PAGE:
Generic Dangers: What Drug Companies Won't Tell You

Wednesday, 02 Jul 2014 09:51 AM

By Charlotte Libov

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Widespread manufacturing irregularities at drug factories in India are putting Americans’ health at grave risk, according to a top doctor.
 
The vast majority of prescription drugs sold in the U.S. – 85 percent – are generic. And many of these medications are made in India where a string of recalls has been issued because of manufacturing errors.
 
Even worse, there is no way for patients to know where a generic drug is produced, says renowned cardiologist Chauncey Crandall, M.D.
 
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“Chain drug stores order their generic medications in bulk. They put out bids and the winning bid could come from India, Pakistan, China, or even Iran,” says Dr. Crandall, author of the No. 1 Amazon best-selling book The Simple Heart Cure
 
“Patients have no way of knowing where generics are coming from, and this is a dangerous situation because these drugs can kill,” he adds.
 
Dr. Crandall’s comments come in the wake of a string of drug recalls of products made by Indian pharmaceutical companies. Some 100,000 bottles of the heart drug Toprol XL were recalled because they didn’t dissolve properly. The medication is a beta blocker taken by millions of Americans to prevent strokes, heart attacks, and sudden cardiac death. 
 
Dr. Crandall, author of the Heart Health Report, says he has seen firsthand among his patients the dangers posed by inferior generic medications.
 
“I had patients who were taking a generic version of the cardiac drug Coreg. The drug didn’t seem to be working properly and my patients were actually going into heart failure,” he says. “In my practice, I provide my patients with prescriptions for brand name drugs, but insurance companies often refuse to fill them with anything but generics.
 
“This is a deplorable situation throughout the U.S., but it is also especially acute in our military hospitals, where patients often get only generic drugs,” adds Dr. Crandall, director of preventative medicine at the Palm Beach Cardiovascular Clinic.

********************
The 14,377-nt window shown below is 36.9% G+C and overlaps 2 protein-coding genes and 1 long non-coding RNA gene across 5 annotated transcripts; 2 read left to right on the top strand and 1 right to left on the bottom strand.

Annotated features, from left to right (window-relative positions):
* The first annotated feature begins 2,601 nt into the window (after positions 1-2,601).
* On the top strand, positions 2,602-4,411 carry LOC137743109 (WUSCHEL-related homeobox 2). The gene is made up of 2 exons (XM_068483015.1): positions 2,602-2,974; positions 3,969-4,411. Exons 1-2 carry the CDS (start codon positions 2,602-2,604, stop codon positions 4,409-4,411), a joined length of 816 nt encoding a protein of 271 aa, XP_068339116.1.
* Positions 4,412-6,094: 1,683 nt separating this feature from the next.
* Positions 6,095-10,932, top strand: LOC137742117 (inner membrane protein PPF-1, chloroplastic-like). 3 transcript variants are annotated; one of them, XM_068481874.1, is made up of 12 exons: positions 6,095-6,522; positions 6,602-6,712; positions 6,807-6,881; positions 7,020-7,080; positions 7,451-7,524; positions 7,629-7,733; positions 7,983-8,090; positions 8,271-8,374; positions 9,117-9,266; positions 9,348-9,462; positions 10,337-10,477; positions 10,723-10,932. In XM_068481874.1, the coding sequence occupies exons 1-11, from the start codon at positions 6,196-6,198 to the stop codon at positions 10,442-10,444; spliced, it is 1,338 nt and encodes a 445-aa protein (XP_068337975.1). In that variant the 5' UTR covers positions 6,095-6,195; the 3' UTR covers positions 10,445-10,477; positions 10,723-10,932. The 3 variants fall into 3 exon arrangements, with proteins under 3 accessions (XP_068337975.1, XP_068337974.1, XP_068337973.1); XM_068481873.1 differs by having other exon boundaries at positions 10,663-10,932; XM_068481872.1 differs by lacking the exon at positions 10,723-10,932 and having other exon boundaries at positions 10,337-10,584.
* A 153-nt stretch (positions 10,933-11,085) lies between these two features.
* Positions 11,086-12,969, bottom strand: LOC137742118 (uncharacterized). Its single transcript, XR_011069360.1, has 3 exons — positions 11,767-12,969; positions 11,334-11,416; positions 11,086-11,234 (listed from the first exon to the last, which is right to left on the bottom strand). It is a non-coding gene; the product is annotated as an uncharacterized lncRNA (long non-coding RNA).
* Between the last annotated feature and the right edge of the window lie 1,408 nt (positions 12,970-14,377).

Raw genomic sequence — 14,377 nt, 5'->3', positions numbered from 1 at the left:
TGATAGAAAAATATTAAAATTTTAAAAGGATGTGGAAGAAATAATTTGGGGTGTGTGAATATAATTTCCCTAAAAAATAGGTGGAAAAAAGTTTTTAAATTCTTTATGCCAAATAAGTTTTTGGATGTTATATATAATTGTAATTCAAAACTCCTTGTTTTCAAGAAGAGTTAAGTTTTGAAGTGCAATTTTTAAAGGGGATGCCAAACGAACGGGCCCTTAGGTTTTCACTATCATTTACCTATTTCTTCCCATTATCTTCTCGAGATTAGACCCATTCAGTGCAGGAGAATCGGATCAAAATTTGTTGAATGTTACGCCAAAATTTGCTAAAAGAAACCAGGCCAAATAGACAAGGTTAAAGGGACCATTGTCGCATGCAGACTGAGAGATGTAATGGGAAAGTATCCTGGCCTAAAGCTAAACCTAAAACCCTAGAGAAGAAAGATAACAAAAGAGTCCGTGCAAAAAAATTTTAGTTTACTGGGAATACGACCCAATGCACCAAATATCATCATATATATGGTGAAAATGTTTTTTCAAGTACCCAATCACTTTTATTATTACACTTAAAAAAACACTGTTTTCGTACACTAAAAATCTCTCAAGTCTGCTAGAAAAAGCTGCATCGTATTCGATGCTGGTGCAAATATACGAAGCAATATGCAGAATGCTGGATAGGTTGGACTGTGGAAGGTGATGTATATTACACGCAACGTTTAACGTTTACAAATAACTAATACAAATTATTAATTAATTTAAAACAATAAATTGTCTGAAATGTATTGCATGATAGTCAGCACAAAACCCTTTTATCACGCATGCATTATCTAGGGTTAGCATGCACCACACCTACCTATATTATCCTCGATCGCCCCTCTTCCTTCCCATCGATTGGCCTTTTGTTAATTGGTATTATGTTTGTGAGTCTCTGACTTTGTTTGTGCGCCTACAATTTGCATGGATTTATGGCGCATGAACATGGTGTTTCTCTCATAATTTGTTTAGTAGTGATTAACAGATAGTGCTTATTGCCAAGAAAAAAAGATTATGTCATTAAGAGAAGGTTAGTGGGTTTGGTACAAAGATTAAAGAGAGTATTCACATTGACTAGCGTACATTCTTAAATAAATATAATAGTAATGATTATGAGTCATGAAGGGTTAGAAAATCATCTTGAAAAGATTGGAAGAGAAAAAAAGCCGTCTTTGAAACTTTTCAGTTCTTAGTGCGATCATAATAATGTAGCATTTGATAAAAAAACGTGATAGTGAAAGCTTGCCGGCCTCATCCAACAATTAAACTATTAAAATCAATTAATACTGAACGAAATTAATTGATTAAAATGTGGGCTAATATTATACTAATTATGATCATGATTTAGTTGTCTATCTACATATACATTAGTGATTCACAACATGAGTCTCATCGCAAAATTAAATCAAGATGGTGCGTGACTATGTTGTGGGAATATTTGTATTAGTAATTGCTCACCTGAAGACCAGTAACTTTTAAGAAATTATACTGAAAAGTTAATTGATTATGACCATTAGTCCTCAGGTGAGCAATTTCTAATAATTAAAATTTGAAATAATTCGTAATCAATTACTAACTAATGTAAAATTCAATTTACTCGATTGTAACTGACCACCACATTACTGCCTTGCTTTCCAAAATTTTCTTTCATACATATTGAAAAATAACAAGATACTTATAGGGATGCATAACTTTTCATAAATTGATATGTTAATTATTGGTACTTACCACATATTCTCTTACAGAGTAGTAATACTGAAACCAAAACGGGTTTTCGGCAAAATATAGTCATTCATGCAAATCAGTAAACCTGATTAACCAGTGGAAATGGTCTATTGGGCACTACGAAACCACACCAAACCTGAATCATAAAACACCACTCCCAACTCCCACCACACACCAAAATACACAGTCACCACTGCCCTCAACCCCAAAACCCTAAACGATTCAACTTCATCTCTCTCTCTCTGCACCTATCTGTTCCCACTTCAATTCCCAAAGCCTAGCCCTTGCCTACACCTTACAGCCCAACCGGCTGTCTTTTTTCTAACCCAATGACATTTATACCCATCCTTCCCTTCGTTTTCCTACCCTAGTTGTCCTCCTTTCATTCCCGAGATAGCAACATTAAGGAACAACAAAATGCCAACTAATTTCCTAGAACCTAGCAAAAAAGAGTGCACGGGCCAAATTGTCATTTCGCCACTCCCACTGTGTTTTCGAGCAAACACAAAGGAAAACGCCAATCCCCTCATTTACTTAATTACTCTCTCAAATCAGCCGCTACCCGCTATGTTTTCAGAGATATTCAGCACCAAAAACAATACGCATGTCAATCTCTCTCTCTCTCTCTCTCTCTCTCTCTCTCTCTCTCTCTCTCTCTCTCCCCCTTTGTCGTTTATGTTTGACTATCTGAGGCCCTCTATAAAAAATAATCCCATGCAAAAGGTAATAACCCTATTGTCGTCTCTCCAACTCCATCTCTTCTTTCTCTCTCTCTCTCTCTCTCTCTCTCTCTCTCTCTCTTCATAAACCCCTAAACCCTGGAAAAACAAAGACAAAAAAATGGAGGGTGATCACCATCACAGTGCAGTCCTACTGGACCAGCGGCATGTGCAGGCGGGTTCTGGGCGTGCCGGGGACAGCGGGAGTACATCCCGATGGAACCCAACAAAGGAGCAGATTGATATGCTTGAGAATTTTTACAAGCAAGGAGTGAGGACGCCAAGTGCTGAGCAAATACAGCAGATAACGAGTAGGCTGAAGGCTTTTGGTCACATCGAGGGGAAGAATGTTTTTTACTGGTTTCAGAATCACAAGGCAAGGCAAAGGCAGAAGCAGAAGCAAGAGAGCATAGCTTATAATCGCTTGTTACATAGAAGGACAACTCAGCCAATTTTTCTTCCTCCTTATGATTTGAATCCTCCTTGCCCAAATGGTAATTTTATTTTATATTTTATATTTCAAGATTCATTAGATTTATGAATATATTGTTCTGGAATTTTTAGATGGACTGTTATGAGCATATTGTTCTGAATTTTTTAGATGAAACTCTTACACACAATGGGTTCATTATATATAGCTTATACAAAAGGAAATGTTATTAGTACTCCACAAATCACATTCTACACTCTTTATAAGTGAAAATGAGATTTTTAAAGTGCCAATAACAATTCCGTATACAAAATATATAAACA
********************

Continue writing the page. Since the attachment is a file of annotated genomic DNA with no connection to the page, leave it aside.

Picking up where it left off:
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Dr. Crandall advises taking the brand-name version of medications, not generics, whenever possible.
 
India provides about 40 percent of the generic drugs sold in the U.S. But in recent months the Food and Drug Administration has banned the import of medications made at facilities owned by three of India’s largest drug manufacturers, Wockhardt, Ranbaxy Laboratories Limited, and Sun Pharmaceuticals Ltd. In addition, the World Health Organization has warned that Indian drugs account for one-fifth of the fake drugs sold worldwide.
 
Here are some of the drug recalls resulting from manufacturing problems at major Indian pharmaceutical firms: 
  • Sun Pharmaceuticals recalled nearly 400,000 bottles of the decongestant cetirizine (Zyrtec) and 251,882 of the antidepressant venlafaxine (Effexor) this past May because the pills failed to dissolve properly. The drugs were distributed by the drug maker’s U.S. subsidiary Caraco Pharmaceutical Laboratories, but were manufactured in India.
  • Also in May, Ranbaxy recalled 30,000 packs of the allergy drugs loratadine and pseudoephedrine sulphate extended release tablets because of manufacturing defects in packaging.
  • In March, Sun recalled a batch of a generic diabetes drug bound for the U.S. after an epilepsy drug was found in it. A patient discovered the error after noticing the wrong medication in the drug bottle.
  • Also in March, Ranbaxy recalled nearly 65,000 bottles of the statin drug atorvastatin calcium (Lipitor) after 20-milligram tablets were found in sealed bottles marked 10-milligrams. A pharmacist in the U.S. discovered the mix up.
  • The FDA issued an alert in 2013 over manufacturing problems occurring in one of Ranbaxy’s Indian facilities and advised U.S. custom officials to hold up importation of the medications until the company complied with regulatory standards.
  • In 2012, Ranbaxy recalled millions of Lipitor pills after glass particles were found in some of them.

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